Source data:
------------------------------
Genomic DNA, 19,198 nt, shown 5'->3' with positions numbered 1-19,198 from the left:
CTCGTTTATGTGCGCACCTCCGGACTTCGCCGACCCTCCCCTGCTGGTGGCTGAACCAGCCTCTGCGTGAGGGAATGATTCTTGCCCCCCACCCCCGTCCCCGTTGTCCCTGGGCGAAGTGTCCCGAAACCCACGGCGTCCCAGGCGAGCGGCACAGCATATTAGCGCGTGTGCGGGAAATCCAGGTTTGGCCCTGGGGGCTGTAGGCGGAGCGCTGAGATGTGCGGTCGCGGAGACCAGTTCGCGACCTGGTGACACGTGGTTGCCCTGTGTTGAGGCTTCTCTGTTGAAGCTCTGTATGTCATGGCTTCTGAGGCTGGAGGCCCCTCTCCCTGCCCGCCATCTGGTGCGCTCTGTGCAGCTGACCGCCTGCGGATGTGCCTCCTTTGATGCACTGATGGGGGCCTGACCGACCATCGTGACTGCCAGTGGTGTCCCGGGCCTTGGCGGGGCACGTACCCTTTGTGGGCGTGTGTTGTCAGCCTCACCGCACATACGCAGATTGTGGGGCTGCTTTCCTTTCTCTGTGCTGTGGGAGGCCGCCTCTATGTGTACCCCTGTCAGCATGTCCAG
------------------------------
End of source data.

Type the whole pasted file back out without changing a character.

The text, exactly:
Genomic DNA, 19,198 nt, shown 5'->3' with positions numbered 1-19,198 from the left:
CTCGTTTATGTGCGCACCTCCGGACTTCGCCGACCCTCCCCTGCTGGTGGCTGAACCAGCCTCTGCGTGAGGGAATGATTCTTGCCCCCCACCCCCGTCCCCGTTGTCCCTGGGCGAAGTGTCCCGAAACCCACGGCGTCCCAGGCGAGCGGCACAGCATATTAGCGCGTGTGCGGGAAATCCAGGTTTGGCCCTGGGGGCTGTAGGCGGAGCGCTGAGATGTGCGGTCGCGGAGACCAGTTCGCGACCTGGTGACACGTGGTTGCCCTGTGTTGAGGCTTCTCTGTTGAAGCTCTGTATGTCATGGCTTCTGAGGCTGGAGGCCCCTCTCCCTGCCCGCCATCTGGTGCGCTCTGTGCAGCTGACCGCCTGCGGATGTGCCTCCTTTGATGCACTGATGGGGGCCTGACCGACCATCGTGACTGCCAGTGGTGTCCCGGGCCTTGGCGGGGCACGTACCCTTTGTGGGCGTGTGTTGTCAGCCTCACCGCACATACGCAGATTGTGGGGCTGCTTTCCTTTCTCTGTGCTGTGGGAGGCCGCCTCTATGTGTACCCCTGTCAGCATGTCCAG